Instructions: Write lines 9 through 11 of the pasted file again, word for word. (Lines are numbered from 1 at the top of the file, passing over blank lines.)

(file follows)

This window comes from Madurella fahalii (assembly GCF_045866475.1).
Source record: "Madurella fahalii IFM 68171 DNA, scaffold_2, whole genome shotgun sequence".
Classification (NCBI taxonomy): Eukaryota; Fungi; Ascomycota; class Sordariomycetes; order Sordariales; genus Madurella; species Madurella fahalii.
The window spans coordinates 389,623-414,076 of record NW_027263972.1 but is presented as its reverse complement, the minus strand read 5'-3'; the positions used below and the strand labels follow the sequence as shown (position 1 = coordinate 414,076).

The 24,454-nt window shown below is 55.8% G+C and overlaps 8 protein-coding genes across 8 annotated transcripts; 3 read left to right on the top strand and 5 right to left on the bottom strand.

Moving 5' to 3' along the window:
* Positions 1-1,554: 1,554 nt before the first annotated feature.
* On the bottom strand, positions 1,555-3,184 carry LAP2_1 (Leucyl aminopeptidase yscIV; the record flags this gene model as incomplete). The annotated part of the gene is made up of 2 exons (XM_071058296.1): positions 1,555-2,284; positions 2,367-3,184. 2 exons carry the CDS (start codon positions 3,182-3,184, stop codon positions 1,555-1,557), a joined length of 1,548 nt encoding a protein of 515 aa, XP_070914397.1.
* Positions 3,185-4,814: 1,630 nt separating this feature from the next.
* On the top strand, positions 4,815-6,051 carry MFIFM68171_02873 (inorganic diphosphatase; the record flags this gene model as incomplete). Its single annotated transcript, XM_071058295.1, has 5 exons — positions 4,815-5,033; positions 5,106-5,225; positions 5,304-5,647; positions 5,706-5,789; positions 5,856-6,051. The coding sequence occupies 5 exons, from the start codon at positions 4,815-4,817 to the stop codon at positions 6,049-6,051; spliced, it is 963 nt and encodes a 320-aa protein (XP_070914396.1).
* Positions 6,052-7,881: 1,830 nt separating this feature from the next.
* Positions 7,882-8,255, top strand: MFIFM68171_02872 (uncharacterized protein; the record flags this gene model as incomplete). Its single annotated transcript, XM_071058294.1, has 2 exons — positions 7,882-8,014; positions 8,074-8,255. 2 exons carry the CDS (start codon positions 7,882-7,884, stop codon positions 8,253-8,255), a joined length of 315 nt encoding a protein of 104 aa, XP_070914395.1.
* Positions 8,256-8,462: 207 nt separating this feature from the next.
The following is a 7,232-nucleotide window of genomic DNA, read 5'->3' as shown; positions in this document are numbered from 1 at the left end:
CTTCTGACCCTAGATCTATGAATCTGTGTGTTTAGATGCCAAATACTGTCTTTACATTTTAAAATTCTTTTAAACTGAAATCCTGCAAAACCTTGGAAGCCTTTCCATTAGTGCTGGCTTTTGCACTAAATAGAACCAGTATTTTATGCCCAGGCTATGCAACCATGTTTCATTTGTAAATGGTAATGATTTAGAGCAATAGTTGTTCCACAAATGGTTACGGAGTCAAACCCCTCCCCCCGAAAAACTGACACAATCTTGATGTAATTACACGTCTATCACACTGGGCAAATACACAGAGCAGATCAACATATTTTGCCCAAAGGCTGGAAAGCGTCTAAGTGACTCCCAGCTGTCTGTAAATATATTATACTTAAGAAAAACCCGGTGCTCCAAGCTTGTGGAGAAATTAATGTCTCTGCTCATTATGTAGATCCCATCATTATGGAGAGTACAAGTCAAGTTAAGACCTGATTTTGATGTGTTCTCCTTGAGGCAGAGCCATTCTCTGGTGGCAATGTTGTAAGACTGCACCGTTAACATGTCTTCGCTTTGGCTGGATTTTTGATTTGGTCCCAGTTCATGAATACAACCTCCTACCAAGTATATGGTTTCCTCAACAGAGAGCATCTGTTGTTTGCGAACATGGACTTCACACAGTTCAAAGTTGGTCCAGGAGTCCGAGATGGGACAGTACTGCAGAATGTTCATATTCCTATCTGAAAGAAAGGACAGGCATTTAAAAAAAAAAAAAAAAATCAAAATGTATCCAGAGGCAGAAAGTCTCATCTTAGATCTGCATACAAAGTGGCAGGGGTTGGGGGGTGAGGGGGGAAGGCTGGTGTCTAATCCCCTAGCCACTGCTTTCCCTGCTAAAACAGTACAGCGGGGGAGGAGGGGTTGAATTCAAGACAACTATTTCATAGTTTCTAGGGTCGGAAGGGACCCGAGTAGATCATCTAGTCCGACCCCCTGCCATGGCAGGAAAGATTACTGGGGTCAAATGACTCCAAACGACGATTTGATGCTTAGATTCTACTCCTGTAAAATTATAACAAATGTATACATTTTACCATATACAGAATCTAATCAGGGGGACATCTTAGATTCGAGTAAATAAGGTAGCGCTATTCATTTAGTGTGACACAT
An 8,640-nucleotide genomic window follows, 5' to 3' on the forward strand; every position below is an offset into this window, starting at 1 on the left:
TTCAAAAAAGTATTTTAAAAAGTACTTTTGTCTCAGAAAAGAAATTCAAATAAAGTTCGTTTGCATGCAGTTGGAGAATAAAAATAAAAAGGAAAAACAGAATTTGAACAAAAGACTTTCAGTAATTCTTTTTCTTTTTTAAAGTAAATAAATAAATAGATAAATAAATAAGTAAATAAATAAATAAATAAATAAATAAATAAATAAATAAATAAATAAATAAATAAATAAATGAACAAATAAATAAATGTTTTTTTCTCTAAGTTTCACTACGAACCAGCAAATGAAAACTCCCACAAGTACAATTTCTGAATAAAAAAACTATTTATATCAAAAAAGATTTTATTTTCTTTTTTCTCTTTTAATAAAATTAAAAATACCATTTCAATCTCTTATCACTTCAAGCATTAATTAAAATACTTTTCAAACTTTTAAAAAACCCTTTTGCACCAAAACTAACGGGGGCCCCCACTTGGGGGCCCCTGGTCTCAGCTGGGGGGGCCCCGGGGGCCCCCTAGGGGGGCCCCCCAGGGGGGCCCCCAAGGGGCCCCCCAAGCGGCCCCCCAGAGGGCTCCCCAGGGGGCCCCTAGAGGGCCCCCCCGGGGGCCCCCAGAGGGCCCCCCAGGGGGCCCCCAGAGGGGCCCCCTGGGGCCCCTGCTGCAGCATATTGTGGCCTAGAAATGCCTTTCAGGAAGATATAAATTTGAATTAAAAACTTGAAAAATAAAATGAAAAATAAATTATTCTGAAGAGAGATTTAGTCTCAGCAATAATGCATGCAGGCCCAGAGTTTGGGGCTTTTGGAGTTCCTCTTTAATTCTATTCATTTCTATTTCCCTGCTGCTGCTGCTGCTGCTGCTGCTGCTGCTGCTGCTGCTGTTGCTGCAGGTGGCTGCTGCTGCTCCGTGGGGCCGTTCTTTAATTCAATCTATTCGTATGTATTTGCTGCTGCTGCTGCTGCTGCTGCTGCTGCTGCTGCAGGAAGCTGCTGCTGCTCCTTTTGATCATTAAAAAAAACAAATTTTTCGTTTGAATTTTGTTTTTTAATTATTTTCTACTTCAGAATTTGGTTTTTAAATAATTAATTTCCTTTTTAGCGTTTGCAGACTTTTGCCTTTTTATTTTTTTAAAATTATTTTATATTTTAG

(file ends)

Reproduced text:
* Positions 3,185-4,814: 1,630 nt separating this feature from the next.
* On the top strand, positions 4,815-6,051 carry MFIFM68171_02873 (inorganic diphosphatase; the record flags this gene model as incomplete). Its single annotated transcript, XM_071058295.1, has 5 exons — positions 4,815-5,033; positions 5,106-5,225; positions 5,304-5,647; positions 5,706-5,789; positions 5,856-6,051. The coding sequence occupies 5 exons, from the start codon at positions 4,815-4,817 to the stop codon at positions 6,049-6,051; spliced, it is 963 nt and encodes a 320-aa protein (XP_070914396.1).
* Positions 6,052-7,881: 1,830 nt separating this feature from the next.